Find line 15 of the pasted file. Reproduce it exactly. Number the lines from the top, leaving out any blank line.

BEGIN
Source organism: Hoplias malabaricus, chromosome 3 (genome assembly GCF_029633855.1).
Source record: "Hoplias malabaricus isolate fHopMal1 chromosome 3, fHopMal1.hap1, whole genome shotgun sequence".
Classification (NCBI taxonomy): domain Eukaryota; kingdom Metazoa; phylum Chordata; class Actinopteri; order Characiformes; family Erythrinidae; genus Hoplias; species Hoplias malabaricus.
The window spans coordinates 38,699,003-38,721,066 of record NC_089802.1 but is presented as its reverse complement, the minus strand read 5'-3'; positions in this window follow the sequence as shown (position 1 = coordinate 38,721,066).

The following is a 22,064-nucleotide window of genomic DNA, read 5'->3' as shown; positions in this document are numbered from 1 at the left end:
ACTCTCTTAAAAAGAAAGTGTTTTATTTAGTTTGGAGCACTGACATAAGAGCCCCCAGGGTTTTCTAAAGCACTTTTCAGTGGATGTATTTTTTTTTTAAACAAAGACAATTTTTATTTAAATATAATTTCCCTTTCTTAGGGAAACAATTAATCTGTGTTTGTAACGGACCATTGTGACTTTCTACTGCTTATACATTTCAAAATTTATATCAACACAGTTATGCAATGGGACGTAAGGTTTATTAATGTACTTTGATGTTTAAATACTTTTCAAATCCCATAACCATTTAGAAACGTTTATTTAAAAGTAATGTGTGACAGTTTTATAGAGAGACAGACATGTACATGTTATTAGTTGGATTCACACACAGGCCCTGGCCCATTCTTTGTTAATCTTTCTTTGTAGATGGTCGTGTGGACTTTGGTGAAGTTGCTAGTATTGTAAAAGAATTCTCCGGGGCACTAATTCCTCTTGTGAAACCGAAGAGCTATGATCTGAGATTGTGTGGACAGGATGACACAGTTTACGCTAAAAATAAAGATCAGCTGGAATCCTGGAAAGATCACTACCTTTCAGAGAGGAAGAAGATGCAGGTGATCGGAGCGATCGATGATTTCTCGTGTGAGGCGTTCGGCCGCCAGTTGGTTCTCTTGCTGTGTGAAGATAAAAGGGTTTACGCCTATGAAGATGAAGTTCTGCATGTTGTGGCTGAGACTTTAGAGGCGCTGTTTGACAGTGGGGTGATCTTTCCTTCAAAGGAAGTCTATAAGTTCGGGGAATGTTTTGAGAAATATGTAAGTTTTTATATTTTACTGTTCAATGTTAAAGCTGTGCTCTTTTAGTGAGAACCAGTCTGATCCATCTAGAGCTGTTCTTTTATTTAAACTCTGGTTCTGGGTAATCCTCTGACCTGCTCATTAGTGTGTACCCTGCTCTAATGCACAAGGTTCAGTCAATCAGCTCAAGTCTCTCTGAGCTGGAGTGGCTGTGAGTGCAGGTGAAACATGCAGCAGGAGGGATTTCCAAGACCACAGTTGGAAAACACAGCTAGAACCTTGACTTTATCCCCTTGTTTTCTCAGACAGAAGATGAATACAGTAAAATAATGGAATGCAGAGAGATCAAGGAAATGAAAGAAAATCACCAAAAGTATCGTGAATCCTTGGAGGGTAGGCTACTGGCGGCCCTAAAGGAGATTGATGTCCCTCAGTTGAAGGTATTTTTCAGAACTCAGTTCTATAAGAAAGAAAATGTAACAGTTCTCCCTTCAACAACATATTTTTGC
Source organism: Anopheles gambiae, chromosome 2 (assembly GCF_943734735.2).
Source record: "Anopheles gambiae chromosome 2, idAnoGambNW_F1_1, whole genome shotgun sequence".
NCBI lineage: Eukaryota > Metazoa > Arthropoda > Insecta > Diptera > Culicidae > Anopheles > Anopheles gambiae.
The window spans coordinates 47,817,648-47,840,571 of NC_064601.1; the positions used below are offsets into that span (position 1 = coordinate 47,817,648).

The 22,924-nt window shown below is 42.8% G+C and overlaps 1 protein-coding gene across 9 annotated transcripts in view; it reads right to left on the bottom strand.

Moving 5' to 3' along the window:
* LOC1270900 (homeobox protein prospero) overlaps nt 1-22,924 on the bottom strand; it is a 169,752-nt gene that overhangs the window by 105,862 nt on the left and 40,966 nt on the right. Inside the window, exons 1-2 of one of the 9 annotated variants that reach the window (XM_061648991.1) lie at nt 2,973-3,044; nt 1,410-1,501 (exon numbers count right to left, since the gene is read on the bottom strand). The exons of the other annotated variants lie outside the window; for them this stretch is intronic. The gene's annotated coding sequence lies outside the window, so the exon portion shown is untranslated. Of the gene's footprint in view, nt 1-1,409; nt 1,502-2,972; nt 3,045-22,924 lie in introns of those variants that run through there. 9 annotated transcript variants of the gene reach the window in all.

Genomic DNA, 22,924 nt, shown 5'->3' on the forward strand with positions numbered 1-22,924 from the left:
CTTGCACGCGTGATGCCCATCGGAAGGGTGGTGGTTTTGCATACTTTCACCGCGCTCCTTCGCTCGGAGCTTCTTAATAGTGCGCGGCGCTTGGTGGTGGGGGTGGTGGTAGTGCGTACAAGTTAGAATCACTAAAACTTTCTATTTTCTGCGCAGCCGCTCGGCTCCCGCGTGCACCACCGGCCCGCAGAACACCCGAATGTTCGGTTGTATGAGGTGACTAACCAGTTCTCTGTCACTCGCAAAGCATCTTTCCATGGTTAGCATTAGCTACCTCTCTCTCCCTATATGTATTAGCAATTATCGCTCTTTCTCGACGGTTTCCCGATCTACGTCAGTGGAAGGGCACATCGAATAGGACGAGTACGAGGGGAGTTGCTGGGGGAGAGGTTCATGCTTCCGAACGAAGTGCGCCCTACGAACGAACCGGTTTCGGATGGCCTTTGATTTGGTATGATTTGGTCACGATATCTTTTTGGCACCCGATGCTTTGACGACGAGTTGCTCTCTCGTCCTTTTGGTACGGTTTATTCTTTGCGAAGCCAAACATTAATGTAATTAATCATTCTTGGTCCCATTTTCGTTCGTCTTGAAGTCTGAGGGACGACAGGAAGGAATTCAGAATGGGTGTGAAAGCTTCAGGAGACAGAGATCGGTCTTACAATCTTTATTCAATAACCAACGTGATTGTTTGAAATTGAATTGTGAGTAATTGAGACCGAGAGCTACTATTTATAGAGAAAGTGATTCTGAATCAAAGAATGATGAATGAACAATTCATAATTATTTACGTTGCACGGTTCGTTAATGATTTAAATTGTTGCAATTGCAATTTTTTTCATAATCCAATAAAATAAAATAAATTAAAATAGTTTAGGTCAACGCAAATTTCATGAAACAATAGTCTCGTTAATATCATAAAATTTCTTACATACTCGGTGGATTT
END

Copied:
CTTGCACGCGTGATGCCCATCGGAAGGGTGGTGGTTTTGCATACTTTCACCGCGCTCCTTCGCTCGGAGCTTCTTAATAGTGCGCGGCGCTTGGTGGTGGGGGTGGTGGTAGTGCGTACAAGTTAGAATCACTAAAACTTTCTATTTTCTGCGCAGCCGCTCGGCTCCCGCGTGCACCACCGGCCCGCAGAACACCCGAATGTTCGGTTGTATGAGGTGACTAACCAGTTCTCTGTCACTCGCAAAGCATCTTTCCATGGTTAGCATTAGCTACCTCTCTCTCCCTATATGTATTAGCAATTATCGCTCTTTCTCGACGGTTTCCCGATCTACGTCAGTGGAAGGGCACATCGAATAGGACGAGTACGAGGGGAGTTGCTGGGGGAGAGGTTCATGCTTCCGAACGAAGTGCGCCCTACGAACGAACCGGTTTCGGATGGCCTTTGATTTGGTATGATTTGGTCACGATATCTTTTTGGCACCCGATGCTTTGACGACGAGTTGCTCTCTCGTCCTTTTGGTACGGTTTATTCTTTGCGAAGCCAAACATTAATGTAATTAATCATTCTTGGTCCCATTTTCGTTCGTCTTGAAGTCTGAGGGACGACAGGAAGGAATTCAGAATGGGTGTGAAAGCTTCAGGAGACAGAGATCGGTCTTACAATCTTTATTCAATAACCAACGTGATTGTTTGAAATTGAATTGTGAGTAATTGAGACCGAGAGCTACTATTTATAGAGAAAGTGATTCTGAATCAAAGAATGATGAATGAACAATTCATAATTATTTACGTTGCACGGTTCGTTAATGATTTAAATTGTTGCAATTGCAATTTTTTTCATAATCCAATAAAATAAAATAAATTAAAATAGTTTAGGTCAACGCAAATTTCATGAAACAATAGTCTCGTTAATATCATAAAATTTCTTACATACTCGGTGGATTT